Dr. David R. Grosshans
The University of Texas MD Anderson Cancer Center
Department of Radiation Oncology & Experimental Radiation Oncology
Our laboratory is focused on two main projects. The first is exploring the cellular mechanisms of radiation induced cognitive decline. Radiation plays an essential role in the treatment of brain tumors, with nearly 200,000 patients undergoing brain irradiation annually in the United States alone. However, the effects of radiation on cognition and subsequent quality of life are devastating, especially for childhood brain tumor patients. As post-mitotic cells, neurons have been classified as radiation resistant and remarkably little information exists on either the acute or long-term effects of radiation on neurons. Because neurons are ultimately responsible for cognition, this is a major gap in our knowledge. Using advanced biochemical and electrophysiological techniques; we have identified early radiation-induced changes in neuron (synaptic function) including internalization of excitatory glutamate receptors and diminished synaptic plasticity. Currently we are studying how these early changes are translated into long-term synaptic dysfunction. To accomplish this we utilize transgenic animals as well as behavioral testing. Through collaborations we are also investigating altered morphology of neuronal connections using laser-scanning confocal microscopy.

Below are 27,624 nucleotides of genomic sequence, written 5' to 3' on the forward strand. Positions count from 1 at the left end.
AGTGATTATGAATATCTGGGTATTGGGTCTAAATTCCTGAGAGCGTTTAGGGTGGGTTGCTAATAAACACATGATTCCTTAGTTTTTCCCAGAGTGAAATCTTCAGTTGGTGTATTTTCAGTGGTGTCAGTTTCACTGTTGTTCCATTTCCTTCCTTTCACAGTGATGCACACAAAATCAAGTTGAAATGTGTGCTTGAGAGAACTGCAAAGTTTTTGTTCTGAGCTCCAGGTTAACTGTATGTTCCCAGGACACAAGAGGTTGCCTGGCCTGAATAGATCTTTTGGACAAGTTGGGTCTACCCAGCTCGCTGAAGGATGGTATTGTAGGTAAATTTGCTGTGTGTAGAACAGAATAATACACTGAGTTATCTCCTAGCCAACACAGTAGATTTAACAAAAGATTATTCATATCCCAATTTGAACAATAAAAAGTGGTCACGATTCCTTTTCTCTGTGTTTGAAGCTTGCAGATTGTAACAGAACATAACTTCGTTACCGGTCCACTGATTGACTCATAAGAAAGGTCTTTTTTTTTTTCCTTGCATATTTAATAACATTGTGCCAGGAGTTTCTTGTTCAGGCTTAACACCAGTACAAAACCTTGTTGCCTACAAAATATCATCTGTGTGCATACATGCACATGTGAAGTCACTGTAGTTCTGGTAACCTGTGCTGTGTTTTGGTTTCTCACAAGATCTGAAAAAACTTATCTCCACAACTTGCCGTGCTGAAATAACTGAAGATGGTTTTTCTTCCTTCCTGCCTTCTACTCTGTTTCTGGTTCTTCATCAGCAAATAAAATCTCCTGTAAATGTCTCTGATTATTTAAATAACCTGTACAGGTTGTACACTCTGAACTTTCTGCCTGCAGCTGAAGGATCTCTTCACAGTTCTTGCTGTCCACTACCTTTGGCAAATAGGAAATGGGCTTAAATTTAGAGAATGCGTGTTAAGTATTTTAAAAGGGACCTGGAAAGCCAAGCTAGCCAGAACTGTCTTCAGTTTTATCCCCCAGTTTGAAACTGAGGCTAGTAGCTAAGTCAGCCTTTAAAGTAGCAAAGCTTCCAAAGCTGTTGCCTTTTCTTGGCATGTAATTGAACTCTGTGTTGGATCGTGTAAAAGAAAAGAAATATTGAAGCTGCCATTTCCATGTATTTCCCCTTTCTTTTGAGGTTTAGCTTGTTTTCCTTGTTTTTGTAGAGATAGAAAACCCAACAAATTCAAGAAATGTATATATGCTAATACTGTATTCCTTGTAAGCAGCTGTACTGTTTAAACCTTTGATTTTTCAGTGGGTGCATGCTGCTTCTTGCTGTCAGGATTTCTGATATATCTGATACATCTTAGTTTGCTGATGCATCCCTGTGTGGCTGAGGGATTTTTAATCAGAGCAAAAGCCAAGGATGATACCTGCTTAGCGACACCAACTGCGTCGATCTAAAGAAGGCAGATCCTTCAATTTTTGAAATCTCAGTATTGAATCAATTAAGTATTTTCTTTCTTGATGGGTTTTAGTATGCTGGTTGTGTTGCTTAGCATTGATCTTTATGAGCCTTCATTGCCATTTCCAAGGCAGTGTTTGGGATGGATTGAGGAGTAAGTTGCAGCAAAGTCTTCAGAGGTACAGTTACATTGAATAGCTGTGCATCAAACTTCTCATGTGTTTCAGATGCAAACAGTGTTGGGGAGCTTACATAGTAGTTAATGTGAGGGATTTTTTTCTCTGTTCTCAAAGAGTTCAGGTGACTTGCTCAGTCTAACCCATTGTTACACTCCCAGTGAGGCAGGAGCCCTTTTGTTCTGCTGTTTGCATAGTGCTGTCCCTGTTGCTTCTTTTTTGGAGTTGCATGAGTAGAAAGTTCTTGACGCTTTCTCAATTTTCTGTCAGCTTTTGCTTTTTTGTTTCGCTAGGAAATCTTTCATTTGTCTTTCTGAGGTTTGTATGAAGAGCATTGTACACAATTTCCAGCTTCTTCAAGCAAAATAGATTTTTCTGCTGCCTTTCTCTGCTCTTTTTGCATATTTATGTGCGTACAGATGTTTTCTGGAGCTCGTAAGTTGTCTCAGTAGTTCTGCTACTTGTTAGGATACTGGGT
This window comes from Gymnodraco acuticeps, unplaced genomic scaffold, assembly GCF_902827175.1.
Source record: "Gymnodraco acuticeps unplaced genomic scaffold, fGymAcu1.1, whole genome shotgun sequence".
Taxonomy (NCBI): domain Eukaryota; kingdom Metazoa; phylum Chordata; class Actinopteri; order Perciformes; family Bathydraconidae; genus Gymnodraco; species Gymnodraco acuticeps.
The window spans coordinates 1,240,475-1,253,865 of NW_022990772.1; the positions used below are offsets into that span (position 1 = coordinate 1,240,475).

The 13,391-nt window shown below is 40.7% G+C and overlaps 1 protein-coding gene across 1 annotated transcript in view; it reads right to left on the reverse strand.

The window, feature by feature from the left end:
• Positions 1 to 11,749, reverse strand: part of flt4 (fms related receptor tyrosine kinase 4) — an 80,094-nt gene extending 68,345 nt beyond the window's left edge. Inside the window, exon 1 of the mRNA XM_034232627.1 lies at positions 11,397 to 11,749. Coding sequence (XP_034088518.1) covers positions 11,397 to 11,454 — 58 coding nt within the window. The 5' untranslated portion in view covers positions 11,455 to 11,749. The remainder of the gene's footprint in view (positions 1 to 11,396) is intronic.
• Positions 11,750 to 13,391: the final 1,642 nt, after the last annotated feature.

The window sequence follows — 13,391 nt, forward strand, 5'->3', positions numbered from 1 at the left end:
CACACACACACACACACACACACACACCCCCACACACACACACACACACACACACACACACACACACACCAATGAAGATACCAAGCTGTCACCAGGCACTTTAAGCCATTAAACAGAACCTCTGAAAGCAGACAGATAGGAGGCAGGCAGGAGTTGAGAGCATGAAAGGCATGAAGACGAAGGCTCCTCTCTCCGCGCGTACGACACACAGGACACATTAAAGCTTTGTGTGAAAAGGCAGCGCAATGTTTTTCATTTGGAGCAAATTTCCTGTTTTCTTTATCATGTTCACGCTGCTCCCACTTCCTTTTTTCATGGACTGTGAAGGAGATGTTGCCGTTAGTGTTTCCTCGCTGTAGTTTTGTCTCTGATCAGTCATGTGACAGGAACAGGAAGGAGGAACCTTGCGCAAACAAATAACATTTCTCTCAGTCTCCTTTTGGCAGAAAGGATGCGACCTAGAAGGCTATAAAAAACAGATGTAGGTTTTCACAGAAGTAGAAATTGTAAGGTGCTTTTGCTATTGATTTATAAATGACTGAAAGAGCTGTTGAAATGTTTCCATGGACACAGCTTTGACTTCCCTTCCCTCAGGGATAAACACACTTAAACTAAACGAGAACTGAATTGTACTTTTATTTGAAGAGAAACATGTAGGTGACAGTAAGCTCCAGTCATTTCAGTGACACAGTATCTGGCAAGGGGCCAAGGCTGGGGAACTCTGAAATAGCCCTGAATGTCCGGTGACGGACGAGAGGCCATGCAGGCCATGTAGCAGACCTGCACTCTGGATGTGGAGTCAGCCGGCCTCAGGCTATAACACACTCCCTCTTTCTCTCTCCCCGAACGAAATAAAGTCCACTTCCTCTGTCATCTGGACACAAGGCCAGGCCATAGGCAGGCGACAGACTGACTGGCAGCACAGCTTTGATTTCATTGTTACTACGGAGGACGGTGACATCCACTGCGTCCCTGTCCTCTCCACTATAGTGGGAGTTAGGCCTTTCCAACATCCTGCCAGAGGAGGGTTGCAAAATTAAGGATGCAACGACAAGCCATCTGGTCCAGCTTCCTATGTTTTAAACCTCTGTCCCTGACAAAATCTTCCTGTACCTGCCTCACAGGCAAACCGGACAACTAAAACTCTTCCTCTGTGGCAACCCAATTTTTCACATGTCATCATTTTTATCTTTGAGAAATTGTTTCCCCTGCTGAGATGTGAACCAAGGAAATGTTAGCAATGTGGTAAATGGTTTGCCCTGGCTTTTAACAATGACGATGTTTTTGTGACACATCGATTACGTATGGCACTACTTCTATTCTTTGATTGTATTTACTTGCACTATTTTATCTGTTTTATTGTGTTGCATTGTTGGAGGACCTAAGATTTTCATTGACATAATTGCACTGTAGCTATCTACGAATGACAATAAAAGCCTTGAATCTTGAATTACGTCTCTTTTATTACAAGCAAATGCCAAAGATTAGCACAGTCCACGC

The second project in our laboratory is investigating the unique biologic aspects of particle therapy, for protons as well as heavier ions including Carbon and Helium. Particle therapy offers unique physical properties, which spare normal tissues from excess radiation. In the United States proton therapy dominates the clinical use of particles for cancer therapy and no clinical heavy ion facilities are yet available. While the physical properties of proton therapy are well characterized, there are major gaps in the knowledge of the biologic effectiveness of proton therapy in comparison to traditional photon therapy. Working with investigators in Radiation Physics and Experimental Radiation Oncology we have developed novel systems for characterizing the biologic effectiveness of scanned proton beams using high throughput irradiation and biologic methods. This includes the use of normal tissue, organoid models. These studies are routinely done at the MD Anderson Proton Therapy Center in Houston. Based on the results of these laboratory studies, we are also working to incorporate biologic treatment planning into the intensity modulated proton therapy (IMPT). Working with investigators in both Europe and Asia, we are actively extending such studies to include heavy ions as well. Heavier ions such as Carbon, have dramatically increase biologic effectiveness. Based on this, the NCI and other agencies have an interest in establishing a clinical center in the United States. Working in collaboration with other institutions, we hope to gain insight into the mechanisms underlying the increased effectiveness of heavy ions and to utilize such information to improve outcomes for patients who will be treated with heavy ions in the US and elsewhere.